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Ann Surg. 2001 Jul;234(1):79-84.

Halsted revisited: internal mammary sentinel lymph node biopsy in breast cancer.

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  • 1Departments of Surgery, Maaslandziekenhuis Sittard, The Netherlands. f.vanderent@orbisconcern.nl



To investigate the feasibility of internal mammary sentinel lymph node biopsy as a method to refine and thereby improve nodal staging in breast cancer.


The internal mammary lymph node status is a major prognostic factor in breast cancer. If positive, prognosis is less favorable. However, staging this regional nodal basin is not performed routinely, thus discarding additional staging information.


In a consecutive series of 256 patients with primary breast cancer, sentinel node biopsy was performed based on lymphoscintigraphy, intraoperative gamma probe detection, and blue dye mapping using 10 mCi (370 MBq) (99m)Tc-nanocolloid injected peritumorally and 0.5 to 1.0 mL Patent Blue V injected intradermally. During surgery, whenever possible, both axillary and internal mammary sentinel nodes were sampled.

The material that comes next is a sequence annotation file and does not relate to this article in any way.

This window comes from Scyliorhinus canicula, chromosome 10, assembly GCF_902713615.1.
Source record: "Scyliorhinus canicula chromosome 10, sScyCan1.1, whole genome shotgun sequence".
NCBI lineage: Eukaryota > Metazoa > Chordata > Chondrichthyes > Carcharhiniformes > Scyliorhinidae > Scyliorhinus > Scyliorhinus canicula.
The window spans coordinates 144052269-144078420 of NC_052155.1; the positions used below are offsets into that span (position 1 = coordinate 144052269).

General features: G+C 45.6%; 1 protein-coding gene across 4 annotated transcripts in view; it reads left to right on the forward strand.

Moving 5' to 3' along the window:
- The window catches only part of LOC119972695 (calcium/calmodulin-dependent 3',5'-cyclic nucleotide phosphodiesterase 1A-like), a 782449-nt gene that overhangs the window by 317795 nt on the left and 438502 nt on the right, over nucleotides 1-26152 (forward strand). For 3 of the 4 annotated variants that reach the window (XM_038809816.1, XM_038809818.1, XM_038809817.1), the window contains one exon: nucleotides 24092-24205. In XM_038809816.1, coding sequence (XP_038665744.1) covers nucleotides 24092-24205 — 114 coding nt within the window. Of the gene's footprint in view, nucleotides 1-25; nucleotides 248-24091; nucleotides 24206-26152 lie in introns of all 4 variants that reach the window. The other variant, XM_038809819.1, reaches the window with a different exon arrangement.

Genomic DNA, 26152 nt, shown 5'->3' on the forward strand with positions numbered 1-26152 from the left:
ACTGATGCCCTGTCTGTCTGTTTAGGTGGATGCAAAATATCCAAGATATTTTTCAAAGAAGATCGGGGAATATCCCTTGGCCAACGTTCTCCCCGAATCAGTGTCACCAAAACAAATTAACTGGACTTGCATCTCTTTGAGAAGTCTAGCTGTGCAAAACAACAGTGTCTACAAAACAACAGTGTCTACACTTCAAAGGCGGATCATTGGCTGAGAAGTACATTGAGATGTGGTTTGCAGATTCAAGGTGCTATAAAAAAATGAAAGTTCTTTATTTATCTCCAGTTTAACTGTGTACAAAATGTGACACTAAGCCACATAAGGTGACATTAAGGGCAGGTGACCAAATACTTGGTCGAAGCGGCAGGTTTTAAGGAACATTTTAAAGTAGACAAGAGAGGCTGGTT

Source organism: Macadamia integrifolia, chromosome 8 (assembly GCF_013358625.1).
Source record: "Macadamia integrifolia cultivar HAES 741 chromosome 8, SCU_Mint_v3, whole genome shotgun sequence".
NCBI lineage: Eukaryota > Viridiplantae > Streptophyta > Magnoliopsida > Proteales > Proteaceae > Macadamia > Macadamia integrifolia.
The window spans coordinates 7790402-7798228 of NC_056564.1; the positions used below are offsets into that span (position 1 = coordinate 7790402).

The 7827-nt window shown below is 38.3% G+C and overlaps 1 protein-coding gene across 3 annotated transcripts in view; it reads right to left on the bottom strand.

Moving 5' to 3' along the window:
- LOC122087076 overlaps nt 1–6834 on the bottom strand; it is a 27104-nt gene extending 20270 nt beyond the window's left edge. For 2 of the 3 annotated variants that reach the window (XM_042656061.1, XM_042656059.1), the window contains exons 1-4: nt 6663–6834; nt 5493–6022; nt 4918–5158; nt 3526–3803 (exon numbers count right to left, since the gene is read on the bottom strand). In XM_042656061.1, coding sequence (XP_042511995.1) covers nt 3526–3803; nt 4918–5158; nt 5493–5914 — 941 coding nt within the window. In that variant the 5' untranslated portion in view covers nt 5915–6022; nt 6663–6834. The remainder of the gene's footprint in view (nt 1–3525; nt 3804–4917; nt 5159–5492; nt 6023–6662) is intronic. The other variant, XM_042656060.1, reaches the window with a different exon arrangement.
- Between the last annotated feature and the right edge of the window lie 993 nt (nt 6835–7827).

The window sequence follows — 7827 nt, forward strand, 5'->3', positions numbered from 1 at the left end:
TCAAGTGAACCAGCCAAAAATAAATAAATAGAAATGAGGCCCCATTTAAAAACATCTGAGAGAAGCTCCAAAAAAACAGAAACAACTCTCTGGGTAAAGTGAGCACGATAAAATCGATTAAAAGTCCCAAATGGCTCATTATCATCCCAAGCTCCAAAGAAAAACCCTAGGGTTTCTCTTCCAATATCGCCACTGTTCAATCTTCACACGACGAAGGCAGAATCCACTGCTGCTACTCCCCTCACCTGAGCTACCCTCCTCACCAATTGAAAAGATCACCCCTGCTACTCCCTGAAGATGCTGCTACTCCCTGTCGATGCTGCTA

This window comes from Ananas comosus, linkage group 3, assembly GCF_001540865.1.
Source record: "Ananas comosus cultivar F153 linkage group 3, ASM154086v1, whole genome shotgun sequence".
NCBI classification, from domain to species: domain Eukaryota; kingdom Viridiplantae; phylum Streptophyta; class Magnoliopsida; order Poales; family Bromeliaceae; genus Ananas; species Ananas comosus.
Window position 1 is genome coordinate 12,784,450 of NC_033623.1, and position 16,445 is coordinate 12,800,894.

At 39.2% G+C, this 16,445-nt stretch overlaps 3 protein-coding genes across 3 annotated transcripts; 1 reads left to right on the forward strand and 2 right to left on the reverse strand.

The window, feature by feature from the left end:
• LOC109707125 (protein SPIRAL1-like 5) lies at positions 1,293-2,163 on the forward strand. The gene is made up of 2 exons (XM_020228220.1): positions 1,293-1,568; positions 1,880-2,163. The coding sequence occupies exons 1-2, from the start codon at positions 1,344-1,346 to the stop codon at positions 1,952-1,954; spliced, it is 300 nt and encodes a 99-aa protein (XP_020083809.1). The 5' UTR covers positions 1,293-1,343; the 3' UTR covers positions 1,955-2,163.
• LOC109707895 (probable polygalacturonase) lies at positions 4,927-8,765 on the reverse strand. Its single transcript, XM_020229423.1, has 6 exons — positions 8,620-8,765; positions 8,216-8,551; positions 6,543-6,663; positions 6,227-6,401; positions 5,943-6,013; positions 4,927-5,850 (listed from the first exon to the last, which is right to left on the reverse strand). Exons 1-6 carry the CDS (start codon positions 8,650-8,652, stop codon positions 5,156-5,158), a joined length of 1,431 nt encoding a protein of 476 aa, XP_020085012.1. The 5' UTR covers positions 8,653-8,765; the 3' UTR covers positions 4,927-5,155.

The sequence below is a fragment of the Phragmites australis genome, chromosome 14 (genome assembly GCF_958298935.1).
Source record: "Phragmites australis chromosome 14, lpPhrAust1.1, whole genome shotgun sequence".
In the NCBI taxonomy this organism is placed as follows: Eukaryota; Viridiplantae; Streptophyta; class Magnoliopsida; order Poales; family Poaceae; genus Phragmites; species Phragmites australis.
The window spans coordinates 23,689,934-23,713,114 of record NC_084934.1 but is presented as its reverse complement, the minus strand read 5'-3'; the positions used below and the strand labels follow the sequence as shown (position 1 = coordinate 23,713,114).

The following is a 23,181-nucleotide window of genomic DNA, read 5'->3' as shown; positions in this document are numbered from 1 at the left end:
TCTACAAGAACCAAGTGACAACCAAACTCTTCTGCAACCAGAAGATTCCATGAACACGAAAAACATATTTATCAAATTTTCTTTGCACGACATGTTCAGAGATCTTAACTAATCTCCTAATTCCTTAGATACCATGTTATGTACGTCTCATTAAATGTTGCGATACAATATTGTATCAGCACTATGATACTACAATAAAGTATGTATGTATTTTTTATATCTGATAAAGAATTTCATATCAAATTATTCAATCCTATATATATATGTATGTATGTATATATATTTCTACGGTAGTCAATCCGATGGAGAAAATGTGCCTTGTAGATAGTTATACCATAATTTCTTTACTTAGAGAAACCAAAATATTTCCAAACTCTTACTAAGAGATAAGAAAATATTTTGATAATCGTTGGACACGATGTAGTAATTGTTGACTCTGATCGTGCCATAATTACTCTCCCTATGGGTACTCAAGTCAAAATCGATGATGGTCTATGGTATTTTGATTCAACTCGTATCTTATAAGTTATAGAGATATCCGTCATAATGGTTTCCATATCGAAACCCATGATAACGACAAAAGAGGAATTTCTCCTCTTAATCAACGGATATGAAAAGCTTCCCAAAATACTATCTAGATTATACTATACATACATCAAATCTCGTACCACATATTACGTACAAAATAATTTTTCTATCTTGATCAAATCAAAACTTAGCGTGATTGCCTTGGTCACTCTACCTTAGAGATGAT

Lymphoscintigraphy showed axillary sentinel nodes in 95% (243/256) and additional internal mammary sentinel nodes in 25.3% (65/256). The overall success rate of axillary sentinel node biopsy was 97% (249/256). Sampling the internal mammary basin, based on the results of lymphoscintigraphy, was successful in 63% (41/65). In three patients a small pleural lesion resulted from staging this basin. This technique revealed internal mammary metastases in 26.8% (11/41). In 7.3% (3/41), internal mammary nodes showed metastatic involvement without accompanying axillary metastases.


Internal mammary sentinel node biopsy is feasible without serious additional complications. It improves nodal staging in breast cancer by identifying higher-risk subgroups with internal mammary nodal metastases, which might benefit from altered adjuvant treatment regimens.

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